The report, as Reuters explains, gives candid opinions as to what the international lender believes policy makers are currently doing wrong, and what must be done for economic growth to be stimulated and foreign direct investment (FDIs) expanded. The main highlights includes the call to discard the multiple exchange rates in existence now and remove forex restrictions.
Here are takeaways we can deduce from the report.
Nigerian Banks are not the strongest financial institutions presently. These banks have had to battle with an abnormal increase in the number of bad loans and other shocks, as most of their debtors are oil companies which suffered the dual blow of dropping oil prices and forex scarcity. According to the IMF, “quickly increasing the capital of undercapitalized banks and putting a time limit on regulatory forbearance” should be a matter of urgency.
Policy making in Nigeria remains weak. The majority of the IMF’s recommendations hinged on policy issues, indicating that the country’s policy making capabilities are still grossly deficient. In fact, a portion of the report reads “…stronger macroeconomic policies are urgently needed to rebuild confidence and foster an economic recovery.” Without the right policies, monetary, fiscal or otherwise, the task of making Nigeria’s economy one of the most formidable in the world will essentially remain a dream. Complaints about how unclear policy direction at all levels have resulted in the closure of many MSMEs abound. With these representing about half of the GDP, the right policies to foster their existence and growth are required.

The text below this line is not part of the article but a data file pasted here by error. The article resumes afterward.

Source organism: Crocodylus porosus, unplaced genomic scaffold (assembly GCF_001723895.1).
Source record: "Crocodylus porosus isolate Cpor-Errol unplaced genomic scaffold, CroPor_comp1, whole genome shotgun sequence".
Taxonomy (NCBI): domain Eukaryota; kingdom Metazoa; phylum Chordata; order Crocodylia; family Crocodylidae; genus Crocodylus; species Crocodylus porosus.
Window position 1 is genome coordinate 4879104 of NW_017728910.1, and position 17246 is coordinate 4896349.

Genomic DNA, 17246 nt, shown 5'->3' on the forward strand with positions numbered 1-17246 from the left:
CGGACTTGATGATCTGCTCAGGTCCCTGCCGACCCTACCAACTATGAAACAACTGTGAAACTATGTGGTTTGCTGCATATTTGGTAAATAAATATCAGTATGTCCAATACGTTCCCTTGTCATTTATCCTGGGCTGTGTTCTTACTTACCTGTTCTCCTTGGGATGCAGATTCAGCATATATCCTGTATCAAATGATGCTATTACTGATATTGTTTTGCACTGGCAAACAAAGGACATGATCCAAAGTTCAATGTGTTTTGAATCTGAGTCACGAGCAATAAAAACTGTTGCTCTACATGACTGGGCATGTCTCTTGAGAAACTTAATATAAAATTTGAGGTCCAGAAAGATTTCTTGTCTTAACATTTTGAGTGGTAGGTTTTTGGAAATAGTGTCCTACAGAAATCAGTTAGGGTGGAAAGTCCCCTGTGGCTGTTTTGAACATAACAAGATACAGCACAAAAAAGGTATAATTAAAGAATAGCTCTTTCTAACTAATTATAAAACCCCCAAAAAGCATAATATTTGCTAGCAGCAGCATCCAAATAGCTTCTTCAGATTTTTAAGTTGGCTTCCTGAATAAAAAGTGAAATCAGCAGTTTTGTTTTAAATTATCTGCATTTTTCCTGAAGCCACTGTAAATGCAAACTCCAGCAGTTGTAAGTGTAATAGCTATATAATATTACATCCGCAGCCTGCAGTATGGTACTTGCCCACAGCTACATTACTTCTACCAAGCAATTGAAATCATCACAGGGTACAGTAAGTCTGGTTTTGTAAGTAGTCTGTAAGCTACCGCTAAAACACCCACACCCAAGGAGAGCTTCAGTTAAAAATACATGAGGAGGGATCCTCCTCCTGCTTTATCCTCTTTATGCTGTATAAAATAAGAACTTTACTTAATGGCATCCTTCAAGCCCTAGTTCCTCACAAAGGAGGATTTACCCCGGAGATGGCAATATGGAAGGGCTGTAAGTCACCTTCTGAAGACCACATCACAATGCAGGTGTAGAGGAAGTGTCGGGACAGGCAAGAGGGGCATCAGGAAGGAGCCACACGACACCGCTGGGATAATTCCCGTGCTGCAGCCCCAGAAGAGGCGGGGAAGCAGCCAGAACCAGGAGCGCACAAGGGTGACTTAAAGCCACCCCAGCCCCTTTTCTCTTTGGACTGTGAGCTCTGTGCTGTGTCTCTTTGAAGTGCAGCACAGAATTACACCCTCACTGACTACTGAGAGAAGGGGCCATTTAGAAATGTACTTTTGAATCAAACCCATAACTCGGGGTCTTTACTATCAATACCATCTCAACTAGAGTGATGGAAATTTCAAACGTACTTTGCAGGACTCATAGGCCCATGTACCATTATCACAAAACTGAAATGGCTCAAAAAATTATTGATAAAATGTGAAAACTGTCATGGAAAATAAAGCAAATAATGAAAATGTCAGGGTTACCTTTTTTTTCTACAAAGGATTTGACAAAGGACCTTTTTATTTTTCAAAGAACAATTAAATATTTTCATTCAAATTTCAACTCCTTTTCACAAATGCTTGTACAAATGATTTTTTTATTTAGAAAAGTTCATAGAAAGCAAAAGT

Nigeria may run out of willing creditors soon: Spending its way out of the recession has been the Federal Government’s approach, and with the decline in revenue, this has been tough. To counter this problem, the FG has had to extensively borrow from both domestic and international lenders; and this has seen the country’s fiscal deficit increase to 4.7 percent of GDP in 2016, up from 3.5 percent in 2015. The report suggests that unless key reforms are taken, Nigeria may soon find itself unable to access borrowings internationally. The country’s inability to access neither the $1 billion loan from the World Bank nor the $400 million from the African Development Bank for highlights these points. Keeping these lenders happy is essential to infrastructural growth needed to boost the econmy.
Either way, economic growth is likely this year: It seems that given current conditions, Nigeria’s economy is on course to reverse its contraction in 2016. The question, though, is ‘by how much?’ While refusal to implement these reforms will likely result in a 0.8% growth, there is a possibility that with the right policies, FDI can increase sufficiently to boost the growth rate by a much higher percentage. However, given the uncertainties of the latter option, it remains a gray area.